This article examines the functionality provided by the .NET Framework “System.Diagnostics” classes. In specific, this article looks at the very useful “Process” class, which lets you launch and control system processes, and shows how to use this class from a Visual Basic 6 application.
Using Background Threads with Visual Basic 6
Learn how to use the .NET Framework 2.0 BackgroundWorker component from Visual Basic 6 applications to perform long running operations on background threads. This article shows you how to inform the user of progress, how to allow the user to cancel the background task, and how to debug multi-threaded applications.
Adding File Compression and Encryption in Visual Basic 6.0 Using the Microsoft .NET Framework - Part 1
In this two-part article series, you’ll see how you can easily add encryption and data compression (ZIP) capabilities to existing Visual Basic 6.0 applications using the .NET Framework.
Adding File Compression and Encryption in Visual Basic 6.0 Using the Microsoft .NET Framework - Part 2
Add data compression (ZIP) capabilities to existing Visual Basic 6.0 applications using the .NET Framework.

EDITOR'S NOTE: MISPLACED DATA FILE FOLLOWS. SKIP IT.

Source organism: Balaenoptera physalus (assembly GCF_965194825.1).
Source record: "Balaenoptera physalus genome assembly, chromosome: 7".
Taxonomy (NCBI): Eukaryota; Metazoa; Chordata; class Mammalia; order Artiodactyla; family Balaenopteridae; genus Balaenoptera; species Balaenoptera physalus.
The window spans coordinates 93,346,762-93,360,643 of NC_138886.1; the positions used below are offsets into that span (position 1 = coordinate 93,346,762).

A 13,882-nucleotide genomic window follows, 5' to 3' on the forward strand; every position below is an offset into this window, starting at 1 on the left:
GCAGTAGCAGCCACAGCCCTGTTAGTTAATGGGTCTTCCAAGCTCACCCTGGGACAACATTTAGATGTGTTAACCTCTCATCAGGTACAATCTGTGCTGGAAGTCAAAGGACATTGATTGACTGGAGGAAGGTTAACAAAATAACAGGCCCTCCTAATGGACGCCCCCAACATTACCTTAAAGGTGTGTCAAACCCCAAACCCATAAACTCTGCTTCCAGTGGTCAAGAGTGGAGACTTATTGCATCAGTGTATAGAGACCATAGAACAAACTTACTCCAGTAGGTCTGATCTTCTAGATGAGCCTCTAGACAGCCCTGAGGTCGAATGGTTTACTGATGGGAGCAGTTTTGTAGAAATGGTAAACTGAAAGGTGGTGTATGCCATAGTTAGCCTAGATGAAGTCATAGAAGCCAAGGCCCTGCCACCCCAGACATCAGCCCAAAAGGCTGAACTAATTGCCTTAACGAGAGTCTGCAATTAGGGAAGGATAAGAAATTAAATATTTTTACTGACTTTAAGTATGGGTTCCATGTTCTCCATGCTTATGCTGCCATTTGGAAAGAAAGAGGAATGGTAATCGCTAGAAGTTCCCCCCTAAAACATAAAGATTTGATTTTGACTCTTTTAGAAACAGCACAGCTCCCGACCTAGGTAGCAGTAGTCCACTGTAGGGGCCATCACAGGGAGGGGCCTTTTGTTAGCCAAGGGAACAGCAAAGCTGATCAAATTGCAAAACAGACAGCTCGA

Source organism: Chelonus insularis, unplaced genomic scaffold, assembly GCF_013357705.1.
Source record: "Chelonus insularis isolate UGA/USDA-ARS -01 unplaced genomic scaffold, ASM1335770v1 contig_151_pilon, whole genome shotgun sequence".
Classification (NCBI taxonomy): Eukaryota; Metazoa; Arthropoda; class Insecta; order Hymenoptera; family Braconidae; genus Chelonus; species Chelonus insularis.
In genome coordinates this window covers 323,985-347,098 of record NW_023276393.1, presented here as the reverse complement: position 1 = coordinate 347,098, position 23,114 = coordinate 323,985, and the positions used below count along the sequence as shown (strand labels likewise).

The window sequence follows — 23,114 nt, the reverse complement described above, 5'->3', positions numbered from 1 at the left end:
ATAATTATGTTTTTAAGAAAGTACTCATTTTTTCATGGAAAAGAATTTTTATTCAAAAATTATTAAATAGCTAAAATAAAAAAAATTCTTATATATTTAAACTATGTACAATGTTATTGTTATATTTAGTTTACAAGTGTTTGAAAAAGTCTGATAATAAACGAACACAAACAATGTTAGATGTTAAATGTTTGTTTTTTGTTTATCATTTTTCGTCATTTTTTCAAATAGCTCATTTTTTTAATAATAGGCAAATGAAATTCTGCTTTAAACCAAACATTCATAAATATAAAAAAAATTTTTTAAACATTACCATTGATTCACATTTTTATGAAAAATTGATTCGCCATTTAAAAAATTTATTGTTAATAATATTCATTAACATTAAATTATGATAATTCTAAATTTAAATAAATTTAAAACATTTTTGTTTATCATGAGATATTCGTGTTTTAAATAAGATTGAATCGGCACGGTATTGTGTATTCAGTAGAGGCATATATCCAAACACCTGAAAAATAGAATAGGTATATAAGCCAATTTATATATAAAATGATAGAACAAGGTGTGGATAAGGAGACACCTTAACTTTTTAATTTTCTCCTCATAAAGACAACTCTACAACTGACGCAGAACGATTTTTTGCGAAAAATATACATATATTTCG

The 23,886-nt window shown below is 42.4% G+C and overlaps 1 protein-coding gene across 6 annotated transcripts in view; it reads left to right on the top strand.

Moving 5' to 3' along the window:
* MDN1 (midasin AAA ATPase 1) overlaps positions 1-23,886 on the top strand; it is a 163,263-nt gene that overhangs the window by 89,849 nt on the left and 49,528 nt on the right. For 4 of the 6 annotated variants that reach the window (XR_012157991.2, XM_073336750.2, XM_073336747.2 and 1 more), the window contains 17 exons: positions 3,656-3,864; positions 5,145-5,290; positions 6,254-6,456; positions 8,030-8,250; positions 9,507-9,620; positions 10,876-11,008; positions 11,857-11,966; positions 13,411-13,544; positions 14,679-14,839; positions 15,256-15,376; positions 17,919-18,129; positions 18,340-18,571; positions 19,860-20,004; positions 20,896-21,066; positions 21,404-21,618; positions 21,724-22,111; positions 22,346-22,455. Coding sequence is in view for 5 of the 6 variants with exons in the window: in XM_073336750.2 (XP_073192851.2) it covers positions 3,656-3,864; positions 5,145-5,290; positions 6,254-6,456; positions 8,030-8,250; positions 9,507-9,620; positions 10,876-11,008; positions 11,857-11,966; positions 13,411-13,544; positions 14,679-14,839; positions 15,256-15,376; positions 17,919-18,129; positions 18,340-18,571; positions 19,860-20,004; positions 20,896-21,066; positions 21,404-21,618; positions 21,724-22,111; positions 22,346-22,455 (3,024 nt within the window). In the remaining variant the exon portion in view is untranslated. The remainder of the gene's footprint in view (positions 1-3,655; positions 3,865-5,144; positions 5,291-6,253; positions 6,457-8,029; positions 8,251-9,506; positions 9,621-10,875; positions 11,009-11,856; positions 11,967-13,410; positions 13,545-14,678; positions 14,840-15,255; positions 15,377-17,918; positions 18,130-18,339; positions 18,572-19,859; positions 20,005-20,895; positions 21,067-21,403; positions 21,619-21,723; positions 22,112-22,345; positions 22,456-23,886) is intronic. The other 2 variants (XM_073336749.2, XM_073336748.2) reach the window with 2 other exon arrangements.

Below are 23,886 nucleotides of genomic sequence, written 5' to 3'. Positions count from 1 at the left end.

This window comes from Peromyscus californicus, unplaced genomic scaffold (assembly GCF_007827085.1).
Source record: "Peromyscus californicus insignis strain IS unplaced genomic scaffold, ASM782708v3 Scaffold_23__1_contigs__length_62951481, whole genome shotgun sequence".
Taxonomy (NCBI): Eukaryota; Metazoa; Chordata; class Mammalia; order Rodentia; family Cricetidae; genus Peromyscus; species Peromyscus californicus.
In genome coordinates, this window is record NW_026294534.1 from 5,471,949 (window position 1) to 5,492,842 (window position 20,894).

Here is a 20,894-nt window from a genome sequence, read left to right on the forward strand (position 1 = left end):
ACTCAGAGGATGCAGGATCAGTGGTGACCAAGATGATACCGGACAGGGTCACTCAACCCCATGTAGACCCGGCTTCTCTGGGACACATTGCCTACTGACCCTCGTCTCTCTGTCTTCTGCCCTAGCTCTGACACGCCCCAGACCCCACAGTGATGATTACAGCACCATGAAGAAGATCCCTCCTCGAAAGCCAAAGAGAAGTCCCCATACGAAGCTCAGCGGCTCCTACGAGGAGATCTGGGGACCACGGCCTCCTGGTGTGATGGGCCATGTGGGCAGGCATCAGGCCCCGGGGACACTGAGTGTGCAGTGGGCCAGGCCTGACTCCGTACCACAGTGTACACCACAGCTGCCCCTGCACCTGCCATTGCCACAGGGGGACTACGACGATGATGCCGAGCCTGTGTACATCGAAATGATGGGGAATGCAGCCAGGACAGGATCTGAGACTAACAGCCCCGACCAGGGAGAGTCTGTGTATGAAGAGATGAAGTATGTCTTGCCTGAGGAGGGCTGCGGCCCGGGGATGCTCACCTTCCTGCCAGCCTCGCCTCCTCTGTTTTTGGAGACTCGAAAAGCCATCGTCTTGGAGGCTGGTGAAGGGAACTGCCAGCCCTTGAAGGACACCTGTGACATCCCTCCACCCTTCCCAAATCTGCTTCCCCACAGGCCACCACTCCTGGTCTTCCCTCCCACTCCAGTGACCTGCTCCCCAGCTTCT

Accessing Operating System Information and More with Visual Basic 6
This article explains how you can use Visual Basic 6 with the .NET Framework to access user and operating system information that normally would require Win32 API calls.
Accessing the Event Log from Visual Basic 6.0 using the Microsoft .NET Framework
Instrument your applications so that other people can look at the event logs to diagnose issues from Visual Basic 6.0 applications using .NET.
Access the File System with .NET Framework Classes from Visual Basic 6.0
Accessing the file system is a common application requirement, and in the spirit of Microsoft Visual Basic Fusion, this article shows how to access some of the best Microsoft .NET Framework file system functionality from existing Visual Basic 6.0 applications. Learn how to get the extension for a file, the directory portion or a path, or the file name portion of a path. Learn how to fire events every time the contents of a directory change.